In a related area, youths in this study expressed a sense of frustration and disempowerment regarding the progress of their own cases. Youths often claimed that they were not receiving promised services, received little information about their cases, felt misled about changes to their placements, and did not have enough contact with family members. This suggests that more openness regarding case information and attentive case management can help remedy some aspects of the AWOL problem.
Sometimes, the youths' own misbehavior brought restrictions that curtailed their freedom to leave their placements, creating the sense that foster care was a punitive institution in which they were being held. Furthermore, the use of sanctions or punitive measures in dealing with AWOLs may be counterproductive and reinforce negative behaviors. For example, one girl in our study told us that she AWOLed because she had been denied home passes as a punishment for past AWOLs. For her, it was a vicious cycle of AWOLing, being denied a home pass as a result, and having to AWOL again to see her family.
Of all preventive options, the idea of increased flexibility may be the most complex, but also the most effective strategy in diminishing the desire to AWOL. Older adolescents, especially foster youth who had reached the age of 18, felt that fixed policies unnecessarily conflicted with aspects of their daily lives. Some had children of their own or were engaged to be married and found curfews inappropriate and demeaning – especially when some staff members were of a similar age. Others, seeking evening job training or educational opportunities, encountered conflicts with the rigid application of AWOL rules. Many of these young people wanted separate policies for older adolescents and younger ones. For them, the rigidity of the AWOL rules undermined the legitimacy of rules generally. A more flexible set of rules tied to each individual's ability to handle more responsibility might increase compliance. Although more flexibility could be beneficial for older youths who chronically AWOL, younger youths present a more complicated problem. While younger youths felt disappointed and frustrated at the policies surrounding passes for home visits, it is impossible to tell from our interviews if this feeling came about because of policies or the nuances of their individual cases.
They pointed to many features of the home pass system they hoped would change, such as being able to list family friends and relatives as their destination. These kinds of changes would require caseworkers to carefully assess the potential risks involved, since our research shows that younger youths can and do encounter high-risk situations. However, when the destination is known to the caseworker and is considered low-risk, granting home passes that are of sufficient length given a particular event or allowing home visits for crises or emergencies may help prevent AWOLs for younger youths who consistently overstay home visits. For youths who cannot go home for certain weekends or holidays, it may be useful to grant family contact, such as phone calls and onsite visits during holidays, special events, or family crises, and provide special activities with other residents.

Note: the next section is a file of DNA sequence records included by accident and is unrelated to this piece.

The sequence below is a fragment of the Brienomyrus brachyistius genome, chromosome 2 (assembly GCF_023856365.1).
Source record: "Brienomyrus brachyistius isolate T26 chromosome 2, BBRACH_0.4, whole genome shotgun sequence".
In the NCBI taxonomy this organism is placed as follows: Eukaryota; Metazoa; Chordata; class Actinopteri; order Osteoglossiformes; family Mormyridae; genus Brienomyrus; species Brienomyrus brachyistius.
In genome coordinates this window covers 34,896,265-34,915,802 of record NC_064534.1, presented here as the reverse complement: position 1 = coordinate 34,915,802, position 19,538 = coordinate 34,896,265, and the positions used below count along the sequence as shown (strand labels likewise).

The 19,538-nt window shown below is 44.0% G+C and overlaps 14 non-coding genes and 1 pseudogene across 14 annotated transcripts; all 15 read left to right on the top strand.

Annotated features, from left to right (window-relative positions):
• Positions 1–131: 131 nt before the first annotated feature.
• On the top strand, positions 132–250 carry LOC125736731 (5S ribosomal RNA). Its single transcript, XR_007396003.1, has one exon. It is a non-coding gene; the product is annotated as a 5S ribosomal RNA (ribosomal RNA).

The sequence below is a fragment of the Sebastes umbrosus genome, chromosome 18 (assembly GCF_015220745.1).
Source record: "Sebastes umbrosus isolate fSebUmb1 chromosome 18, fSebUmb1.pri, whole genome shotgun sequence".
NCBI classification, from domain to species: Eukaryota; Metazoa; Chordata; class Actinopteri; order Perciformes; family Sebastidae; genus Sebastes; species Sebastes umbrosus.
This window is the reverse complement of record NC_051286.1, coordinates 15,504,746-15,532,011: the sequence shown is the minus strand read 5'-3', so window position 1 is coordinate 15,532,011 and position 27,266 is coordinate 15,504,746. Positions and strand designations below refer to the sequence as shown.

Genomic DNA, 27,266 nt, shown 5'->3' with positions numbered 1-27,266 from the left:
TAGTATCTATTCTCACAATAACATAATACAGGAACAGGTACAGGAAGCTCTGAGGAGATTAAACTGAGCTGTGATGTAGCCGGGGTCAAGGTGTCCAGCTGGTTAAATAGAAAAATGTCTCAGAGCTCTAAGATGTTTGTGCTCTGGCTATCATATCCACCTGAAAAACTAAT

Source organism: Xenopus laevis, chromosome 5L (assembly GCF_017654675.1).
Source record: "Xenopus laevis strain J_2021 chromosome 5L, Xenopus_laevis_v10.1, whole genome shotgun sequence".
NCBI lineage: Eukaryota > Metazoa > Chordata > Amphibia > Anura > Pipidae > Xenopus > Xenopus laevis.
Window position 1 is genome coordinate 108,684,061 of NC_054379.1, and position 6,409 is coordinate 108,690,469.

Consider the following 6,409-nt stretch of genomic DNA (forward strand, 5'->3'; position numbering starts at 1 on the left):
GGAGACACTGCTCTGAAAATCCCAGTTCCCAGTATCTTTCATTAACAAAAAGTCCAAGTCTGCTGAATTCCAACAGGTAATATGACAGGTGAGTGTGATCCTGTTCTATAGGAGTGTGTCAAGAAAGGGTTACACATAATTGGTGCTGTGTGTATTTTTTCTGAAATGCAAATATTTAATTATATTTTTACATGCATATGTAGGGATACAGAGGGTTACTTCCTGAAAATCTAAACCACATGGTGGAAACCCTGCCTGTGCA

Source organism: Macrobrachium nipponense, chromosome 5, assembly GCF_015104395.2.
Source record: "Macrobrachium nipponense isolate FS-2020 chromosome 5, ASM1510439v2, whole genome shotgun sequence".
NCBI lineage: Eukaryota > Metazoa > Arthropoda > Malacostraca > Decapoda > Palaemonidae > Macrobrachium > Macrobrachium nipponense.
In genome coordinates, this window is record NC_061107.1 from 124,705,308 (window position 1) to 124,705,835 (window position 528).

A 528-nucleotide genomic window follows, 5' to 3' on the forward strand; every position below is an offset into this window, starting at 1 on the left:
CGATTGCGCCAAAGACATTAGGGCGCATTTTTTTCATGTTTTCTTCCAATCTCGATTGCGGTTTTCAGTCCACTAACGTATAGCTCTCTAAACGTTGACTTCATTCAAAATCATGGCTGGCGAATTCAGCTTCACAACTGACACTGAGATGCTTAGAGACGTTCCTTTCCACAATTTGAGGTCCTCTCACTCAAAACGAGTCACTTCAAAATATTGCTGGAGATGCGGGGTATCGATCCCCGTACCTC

The youths we spoke with had few concrete ideas when we asked them what would have stopped their AWOLing. Often they said that they had desired a bit of freedom from life in the congregate care setting, and many expressed a desire to be with their families or in their old neighborhoods. The older youths we interviewed said that they simply reached an age at which they were tired of running. Their decisions to stop AWOLing came after many, often dangerous, absences and a recognition of the cumulative effects of the behavior. The punishments, restrictions, and consequences they received because of their behavior, the disruption in their placements and education, and the simple fact that they were worrying the families and staff that cared about them may have led some of these youths to stop AWOLing over time. A few of the girls began to recognize the adult responsibility of caring for their own children and were frightened that AWOLing might jeopardize their custody. Others, like Olga, simply began to see their own future potential and the opportunities being offered to them:
[AWOLing] is not getting me anywhere. And after a while I just started getting bored, in and out and in and out, and I’m not getting really anything from it. There is really nothing out there for me, I feel like there is something in here for me – like the school, my bed and everything, all my belongings, is all here. It was this one morning I decided I am going to wake up and I am going to school, I’m going to do what I have to do, and I am going to try to get me a job. So I got me a job and I am going to school – and everything is working out fine.
Youths who chronically AWOL present a troubling problem for all those involved with their well-being. As with any individual who is making the transition from childhood to adolescence to adulthood, foster youths are seeking more freedom and independence. Some believe one way to achieve this is to run away. Therefore, child welfare systems need to find ways to appropriately address the issues that cause youths to AWOL.
This feature: Extract from Youth who chronically AWOL from foster care: Why they run, where they go, and what can be done. Vera Institute of Justice. PDF file at http://www.vera.org/publication_pdf/244_460.pdf